Measuring wellbeing is neither a new nor a radical suggestion. In fact, the Australian Bureau of Statistics (ABS) was the first national statistical organisation to do it (Drabsch 2012). As the ABS noted in a submission to the 1996 Senate Legal and Constitutional References Committee Inquiry into National Wellbeing:

Towards the end of the 1980s and into the 1990s … interest intensified in social well-being issues and the need for appropriate indicators. Declining real wage levels and an awareness that sections of the community were experiencing hardship, also sharpened the need for indicators. At the same time, the community became more aware of the wider issues of quality of life and the concept of economically sustainable development. (SLCRC 1996)

Although significant economic reforms were introduced during the 1980s and early 1990s, the intensified interest and awareness described by the ABS didn’t translate into changes to the way in which the Australian Government constructed the national accounts. The New Economics Foundation suggested in January 2009 that, while the operation of:

a set of National Accounts of Well-being would be a significant departure from conventional practice … the idea in fact represents a return to the original intent for modern national accounting systems as they were first conceived almost 75 years ago. (Michaelson et al. 2009)

Since that observation was made, various international jurisdictions have considered what a ‘national account of wellbeing’, however named, might look like, such as the report of France’s Commission on the Measurement of Economic Performance and Social Progress (commonly referred to as the Sen–Stiglitz–Fitoussi Commission) (Stiglitz et al. 2009). The OECD subsequently set up the High-Level Expert Group on the Measurement of Economic Performance and Social Progress (HLEG 2018a), which in 2018 released a report analysing responses to the 2008 global financial crisis and recommending that:

governments use a dashboard of indicators to assess a country’s health and people’s conditions, encompass[ing] the most important dimensions of people’s lives, such as skills, health, jobs and income, as well as economic security, environmental degradation and trust. It should pay attention not just to average outcomes but also to how policies affect each of the segments of society, and give a balanced consideration to well-being today and in the future. (HLEG 2018b)

In 2015, the UN member states (with bipartisan support in Australia) adopted the Sustainable Development Goals—a ‘blueprint to achieve a better and more sustainable future for all’ (UN 2015). The 17 interconnected goals relate to poverty, inequality, climate change, environmental degradation, peace and justice.

Closer to home is the New Zealand ‘Wellbeing Budget’ (NZ Treasury 2019). The first Wellbeing Budget, handed down in 2019, used evidence to identify five priority areas with ‘the greatest opportunities to make real differences to the lives of New Zealanders’: supporting mental wellbeing; improving child wellbeing, supporting Māori and Pacific aspirations ; transforming the economy; and investing in New Zealand. (As an aside, I can’t help but wonder if it’s merely a coincidence that the three national leaders championing the wellbeing approach—in New Zealand, Scotland and Iceland—are women.) It’s important to note that a wellbeing approach embraces economic growth, seeking to maximise the benefits that flow from it by ensuring that growth is broad, inclusive and sustainable.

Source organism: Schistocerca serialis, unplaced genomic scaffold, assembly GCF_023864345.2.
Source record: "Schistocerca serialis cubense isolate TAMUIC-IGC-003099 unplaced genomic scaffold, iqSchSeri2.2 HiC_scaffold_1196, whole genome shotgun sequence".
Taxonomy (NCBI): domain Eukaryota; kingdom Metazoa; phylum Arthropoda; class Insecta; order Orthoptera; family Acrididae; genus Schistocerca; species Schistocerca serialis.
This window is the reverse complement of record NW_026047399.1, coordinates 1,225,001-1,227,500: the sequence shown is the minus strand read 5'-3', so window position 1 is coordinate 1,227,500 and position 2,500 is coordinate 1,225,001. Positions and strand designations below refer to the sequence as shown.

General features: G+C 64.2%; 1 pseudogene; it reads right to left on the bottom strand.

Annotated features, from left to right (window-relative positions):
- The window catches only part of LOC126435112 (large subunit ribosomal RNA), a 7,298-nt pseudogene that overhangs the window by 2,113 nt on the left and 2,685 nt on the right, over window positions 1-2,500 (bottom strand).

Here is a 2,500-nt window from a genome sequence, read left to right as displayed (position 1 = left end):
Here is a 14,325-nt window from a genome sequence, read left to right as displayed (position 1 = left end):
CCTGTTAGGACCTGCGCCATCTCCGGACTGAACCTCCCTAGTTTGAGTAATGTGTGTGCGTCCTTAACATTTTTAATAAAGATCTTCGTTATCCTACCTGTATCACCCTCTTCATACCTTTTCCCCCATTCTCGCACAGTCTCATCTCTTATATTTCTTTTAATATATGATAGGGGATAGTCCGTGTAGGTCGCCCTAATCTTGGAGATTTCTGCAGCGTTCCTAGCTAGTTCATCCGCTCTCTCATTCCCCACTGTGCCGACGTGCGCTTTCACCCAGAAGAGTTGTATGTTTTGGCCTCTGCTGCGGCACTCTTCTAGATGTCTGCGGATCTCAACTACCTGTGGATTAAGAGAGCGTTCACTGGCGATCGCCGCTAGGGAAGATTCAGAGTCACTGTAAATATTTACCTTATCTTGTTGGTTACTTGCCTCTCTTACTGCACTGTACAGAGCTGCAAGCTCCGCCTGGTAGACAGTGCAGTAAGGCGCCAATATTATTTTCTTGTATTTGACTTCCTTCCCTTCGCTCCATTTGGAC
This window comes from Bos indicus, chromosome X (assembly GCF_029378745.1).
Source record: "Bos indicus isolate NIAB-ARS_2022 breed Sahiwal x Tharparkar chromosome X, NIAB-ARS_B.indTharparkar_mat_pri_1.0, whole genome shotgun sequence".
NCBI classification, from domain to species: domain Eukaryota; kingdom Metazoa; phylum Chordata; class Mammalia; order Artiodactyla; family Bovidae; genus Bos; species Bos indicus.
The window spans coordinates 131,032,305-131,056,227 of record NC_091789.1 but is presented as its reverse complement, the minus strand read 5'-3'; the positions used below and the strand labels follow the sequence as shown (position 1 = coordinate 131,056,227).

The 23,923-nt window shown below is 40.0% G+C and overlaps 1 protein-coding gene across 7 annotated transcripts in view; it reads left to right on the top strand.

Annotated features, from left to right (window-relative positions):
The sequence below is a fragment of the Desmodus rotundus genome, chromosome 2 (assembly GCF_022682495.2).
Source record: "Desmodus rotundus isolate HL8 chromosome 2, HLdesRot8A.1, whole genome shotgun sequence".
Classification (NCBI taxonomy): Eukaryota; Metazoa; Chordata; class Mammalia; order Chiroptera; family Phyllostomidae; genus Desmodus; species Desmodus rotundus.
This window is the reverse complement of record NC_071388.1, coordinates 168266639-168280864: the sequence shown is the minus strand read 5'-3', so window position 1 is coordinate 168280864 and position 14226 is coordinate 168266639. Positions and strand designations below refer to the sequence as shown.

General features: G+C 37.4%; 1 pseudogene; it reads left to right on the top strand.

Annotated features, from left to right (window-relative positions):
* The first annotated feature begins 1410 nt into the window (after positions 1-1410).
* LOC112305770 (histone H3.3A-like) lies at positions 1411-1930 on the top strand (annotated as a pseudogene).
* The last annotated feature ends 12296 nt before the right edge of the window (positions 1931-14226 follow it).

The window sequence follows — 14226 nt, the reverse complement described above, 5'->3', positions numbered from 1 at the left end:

While Australia might draw from those international examples, we need an Australian approach. The ‘quadruple bottom line’ (Drabsch 2012) approach to measuring national wellbeing (economy, society, environment and democracy) could provide the foundations for an Australian approach to a national wellbeing budget and for national wellbeing accounts. The specific line items under each of those meta-measures could reflect a modern Australian description of what’s required for, or what constitutes, a good society. We’ve plenty to build on, given the pioneering work of the ABS, of the Australian Treasury’s 2004 Wellbeing Framework and the National Sustainability Council’s 2013 measures of ‘sustainable wellbeing’.

I’ve reflected on the way my constituents in Dunkley have responded to the challenges of 2020 and on the issues that they’ve asked me to champion as their federal member. They nominate social connectedness and opportunities to participate in ‘community’; equitable access to physical and mental health support, employment and education; and the preservation of our local environment. They care about economic growth, but they care about much more than that. In July 2020, more than 70 locals responded to an open invitation to attend a virtual ‘charities and community groups’ forum. There was some discussion about the dearth of government funding and support for individual groups and projects, but the participants themselves drove the conversation towards how they could work together to deliver programs and resources for those in our community who find themselves isolated or disadvantaged. Rather than pushing their own barrels, our charities, community groups, sporting clubs and arts societies wanted to explore what they could do together that none of them could ever hope to do alone.

This is the message I bring from my community to the national debate. We really are all in this together. It isn’t the time in our nation’s journey for piecemeal, short-sighted or divisive leadership. On the contrary, if we can again step back and reflect, we can grow not only wealthy but wise and well by working together towards the future we want.


[i] Kuznets devised his measure of national income to understand the depth of the Great Depression.

[ii] ‘The next Golden State’, The Economist, 26 May 2011, online.


This piece was first published in ASPI’s After Covid-19: Voices from the Federal Parliament on Tuesday, 1 December 2020.


Authorised by Paul Erickson, ALP, Canberra.